Dominique Strauss-Kahn case sees sudden shift

Dominique Strauss-Kahn: New revelations that Dominique Strauss-Kahn's accuser may not be credible could rehabilitate the political career of one of France's most powerful figures ahead of 2012 elections.

Allan Tannenbaum/AP
In this June 6 file photo, former IMF leader Dominique Strauss-Kahn appears at his arraignment on charges of sexually assaulting a Manhattan hotel maid, at State Supreme Court in New York.

France is truly stunned this morning and thrown into political uncertainty over reports that Dominique Strauss-Kahn’s accuser in an alleged hotel rape case appears to be unreliable.

The case against Mr. Strauss-Kahn, which caused him to resign as head of the International Monetary Fund (IMF) in the midst of a European debt crisis and seemingly ended his bid for the French presidency, is “on the verge of collapse” according to a New York Times report citing a pair of "well-placed" law enforcement officials.

In France, senior political allies in the Socialist camp like Lionel Jospin and Jean-Marie Leguen immediately called for Strauss-Kahn’s “rehabilitation.” Strauss-Kahn's potential reentry into politics comes just as the field of presidential contenders is taking shape with the emergence of senior party leader François Hollande.

Some political figures called for a suspension of political primaries to allow Strauss-Kahn to speak out; one challenger from President Nicolas Sarkozy's own UMP party welcomed Strauss-Kahn back to the fight.

"This is like a thunderbolt, but it would be too early to bet on his return to politics,” said Mr. Jospin, a former prime minister and friend of Strauss-Kahn. After the gauntlet Strauss-Kahn has endured, and if charges are dropped, “it would first be up to him to decide about what to do. Then only will it be up to the Socialists and the Socialist leaders to make a decision. Honestly, it is too early to [speak on] this,” Jospin said.

Revelations put maid's credibility in doubt

Talk radio in France is convulsed over the US judicial process that put Strauss-Kahn on the coals; prior to the May 14 charge many here assumed he would either be the next president or the runner-up. Nearly all the information circulating in France is based on the Times report.

According to the Times, there is "unambiguous" evidence of a sexual incident involving Strauss-Kahn and a maid who entered his suite at the Sofitel hotel. However the maid, a Guinean woman, who has been depicted in media reports as quiet and reliable, has “repeatedly lied” to police about her status and personal life.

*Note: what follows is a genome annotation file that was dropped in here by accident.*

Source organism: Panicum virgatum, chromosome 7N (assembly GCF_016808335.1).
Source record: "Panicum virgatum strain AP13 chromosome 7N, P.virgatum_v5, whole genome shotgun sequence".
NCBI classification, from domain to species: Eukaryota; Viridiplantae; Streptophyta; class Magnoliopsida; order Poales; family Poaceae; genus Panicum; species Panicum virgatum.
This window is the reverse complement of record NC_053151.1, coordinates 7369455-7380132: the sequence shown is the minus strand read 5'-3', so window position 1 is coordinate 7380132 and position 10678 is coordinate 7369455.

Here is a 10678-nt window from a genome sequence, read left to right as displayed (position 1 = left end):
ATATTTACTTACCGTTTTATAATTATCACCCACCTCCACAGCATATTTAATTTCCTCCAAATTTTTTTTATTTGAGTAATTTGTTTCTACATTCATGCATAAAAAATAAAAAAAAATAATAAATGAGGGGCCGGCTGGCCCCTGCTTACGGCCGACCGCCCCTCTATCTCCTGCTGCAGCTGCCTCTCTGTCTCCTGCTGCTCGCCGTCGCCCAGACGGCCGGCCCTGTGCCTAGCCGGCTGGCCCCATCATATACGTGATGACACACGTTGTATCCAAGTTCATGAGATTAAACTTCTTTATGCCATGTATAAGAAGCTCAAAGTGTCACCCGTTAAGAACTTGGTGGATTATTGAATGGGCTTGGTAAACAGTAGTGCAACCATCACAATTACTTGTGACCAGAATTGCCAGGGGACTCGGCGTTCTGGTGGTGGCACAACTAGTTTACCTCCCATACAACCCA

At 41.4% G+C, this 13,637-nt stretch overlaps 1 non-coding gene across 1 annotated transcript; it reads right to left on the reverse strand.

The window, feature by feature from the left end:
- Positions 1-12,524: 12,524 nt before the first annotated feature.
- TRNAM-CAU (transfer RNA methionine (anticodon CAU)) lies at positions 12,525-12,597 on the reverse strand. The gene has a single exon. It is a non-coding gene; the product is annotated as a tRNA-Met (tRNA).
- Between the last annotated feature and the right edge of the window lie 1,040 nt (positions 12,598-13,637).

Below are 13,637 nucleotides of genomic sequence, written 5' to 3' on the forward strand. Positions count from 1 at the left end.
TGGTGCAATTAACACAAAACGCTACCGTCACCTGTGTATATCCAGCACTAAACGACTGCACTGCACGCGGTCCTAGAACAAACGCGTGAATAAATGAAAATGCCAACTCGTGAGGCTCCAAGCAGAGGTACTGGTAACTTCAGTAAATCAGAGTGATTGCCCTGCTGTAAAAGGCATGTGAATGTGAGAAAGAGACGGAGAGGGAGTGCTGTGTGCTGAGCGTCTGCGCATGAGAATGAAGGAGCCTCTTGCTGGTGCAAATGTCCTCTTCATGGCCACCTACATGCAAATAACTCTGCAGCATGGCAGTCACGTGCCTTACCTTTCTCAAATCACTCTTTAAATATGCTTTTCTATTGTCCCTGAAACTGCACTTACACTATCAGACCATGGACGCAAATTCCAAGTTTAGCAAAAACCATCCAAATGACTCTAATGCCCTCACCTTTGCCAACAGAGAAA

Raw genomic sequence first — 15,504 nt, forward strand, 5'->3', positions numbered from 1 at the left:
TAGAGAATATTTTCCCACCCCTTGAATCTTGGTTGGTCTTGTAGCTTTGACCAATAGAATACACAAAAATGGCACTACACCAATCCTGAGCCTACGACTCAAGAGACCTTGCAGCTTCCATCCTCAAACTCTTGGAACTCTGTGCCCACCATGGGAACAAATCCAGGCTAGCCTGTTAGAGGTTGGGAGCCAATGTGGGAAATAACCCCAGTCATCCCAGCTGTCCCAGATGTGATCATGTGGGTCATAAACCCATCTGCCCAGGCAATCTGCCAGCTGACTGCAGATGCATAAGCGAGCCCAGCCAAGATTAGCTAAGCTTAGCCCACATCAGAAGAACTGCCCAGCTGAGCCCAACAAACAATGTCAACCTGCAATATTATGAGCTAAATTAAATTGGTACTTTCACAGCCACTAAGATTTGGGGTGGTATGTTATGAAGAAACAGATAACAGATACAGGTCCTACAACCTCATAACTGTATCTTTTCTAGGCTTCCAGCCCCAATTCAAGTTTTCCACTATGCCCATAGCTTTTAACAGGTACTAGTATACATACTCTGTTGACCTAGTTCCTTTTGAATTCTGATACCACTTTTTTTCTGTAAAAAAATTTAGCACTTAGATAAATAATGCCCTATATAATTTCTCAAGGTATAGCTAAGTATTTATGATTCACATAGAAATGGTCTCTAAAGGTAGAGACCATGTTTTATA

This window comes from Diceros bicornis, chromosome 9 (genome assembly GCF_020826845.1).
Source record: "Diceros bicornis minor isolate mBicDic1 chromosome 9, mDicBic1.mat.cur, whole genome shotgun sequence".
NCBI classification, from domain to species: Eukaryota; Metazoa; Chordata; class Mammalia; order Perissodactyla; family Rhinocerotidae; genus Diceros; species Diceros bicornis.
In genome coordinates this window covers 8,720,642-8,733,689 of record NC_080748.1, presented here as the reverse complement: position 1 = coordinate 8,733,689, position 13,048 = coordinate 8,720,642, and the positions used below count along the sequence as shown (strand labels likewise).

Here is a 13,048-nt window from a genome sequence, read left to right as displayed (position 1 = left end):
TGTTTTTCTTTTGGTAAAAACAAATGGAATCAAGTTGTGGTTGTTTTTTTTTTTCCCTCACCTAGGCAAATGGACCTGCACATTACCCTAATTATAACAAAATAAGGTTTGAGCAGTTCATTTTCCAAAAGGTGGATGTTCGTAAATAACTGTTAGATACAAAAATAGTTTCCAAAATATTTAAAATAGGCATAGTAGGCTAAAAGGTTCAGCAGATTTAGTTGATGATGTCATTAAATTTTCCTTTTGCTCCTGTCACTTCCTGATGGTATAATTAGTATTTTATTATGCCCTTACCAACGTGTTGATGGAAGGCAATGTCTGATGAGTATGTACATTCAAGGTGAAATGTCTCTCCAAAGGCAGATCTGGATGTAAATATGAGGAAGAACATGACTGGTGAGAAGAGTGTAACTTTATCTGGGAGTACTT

After the alleged Strauss-Kahn incident she phoned a friend incarcerated in jail for possession of 400 pounds of marijuana, to seek advice on treating with the French senior politician. The conversation was taped. Also reportedly discovered were stashes of unattributed money deposited in the bank accounts held by the maid in several states

Prosecutors met yesterday with Strauss-Kahn's lawyers to share their findings. The revelations are likely to raise credibility problems for an accuser who, while relying on forensic evidence for her accusation of sexual assault, faces a “he said-she said” debate on the rape charge. Strauss-Kahn, often called “DSK” in France, pleaded not guilty in his arraignment.

Mr. Strauss-Kahn’s bail and judicial status could reportedly ease as early as today.

Olivier Mazerolles, a political editor on BFM-TV, expressed anger at the US system that put DSK on a perp walk and an highly public arraignment that would not have an equivalent in France:

"The French could wonder: 'This man was wrongly accused. This is absolutely scandalous,” Mr. Mazerolles said. “And if he did [have sexual relations] with that maid, it's none of our business. We don't give a damn about it'."

Debate over France's "old boy" attitudes

Indeed, as the drama unfolds days before the French finance minister, Christine Lagarde takes over DSK’s position as IMF chief, a more touchy subject is the French approach to the alleged dalliances of political elites, and to “old boy” attitudes by French males that in many places would be considered sexist or harassing.

In the aftermath of the May 14 rape charge that hit France with terrific force, a wave of senior officials and opinion leaders lept to his defense. After several days the discussion evolved toward cases of male elites’ unwanted treatment of women that went unreported under the invisible rules of media here. One steady accusation by Tristane Banon, a journalist who said DSK groped her in an interview, had been ignored or shouted down for years. After May 14, French women used the DSK charge to call for a new “feminist moment” to help change old habits.

The philosopher-writer Bernard Henri-Levy who was attacked for calling the initial rape charge a "blah-blah affair" said today that it is "always wrong to trample on the presumption of innocence."

Bernard Debré, a ruling party member of the National Assembly from the 16th district of Paris who had disparaged Strauss-Kahn in the aftermath of the hotel incident, climbed back slightly today on French TV: "I completely recognize that I was too quick … if the facts on this woman's life turn out to be accurate, it means she fooled all the people working at the Sofitel. … I over-reacted because I thought, knowing a part of the Banon affair and a certain number of things, that this was the last straw.” Then he added: “We know that he had a sexual intercourse with the maid as there is DNA… I am not expressing a moral judgment. I'm saying that there are facts, are the French ready to accept them?"

An immediate outcome of the apparent U-turn in events will be a cry to “stop the presses” on some five books about to be published in France on the DSK affair, according to L’Express. One, written by Philippe Martinat, was to be called, "Docteur Strauss et Mister Kahn."


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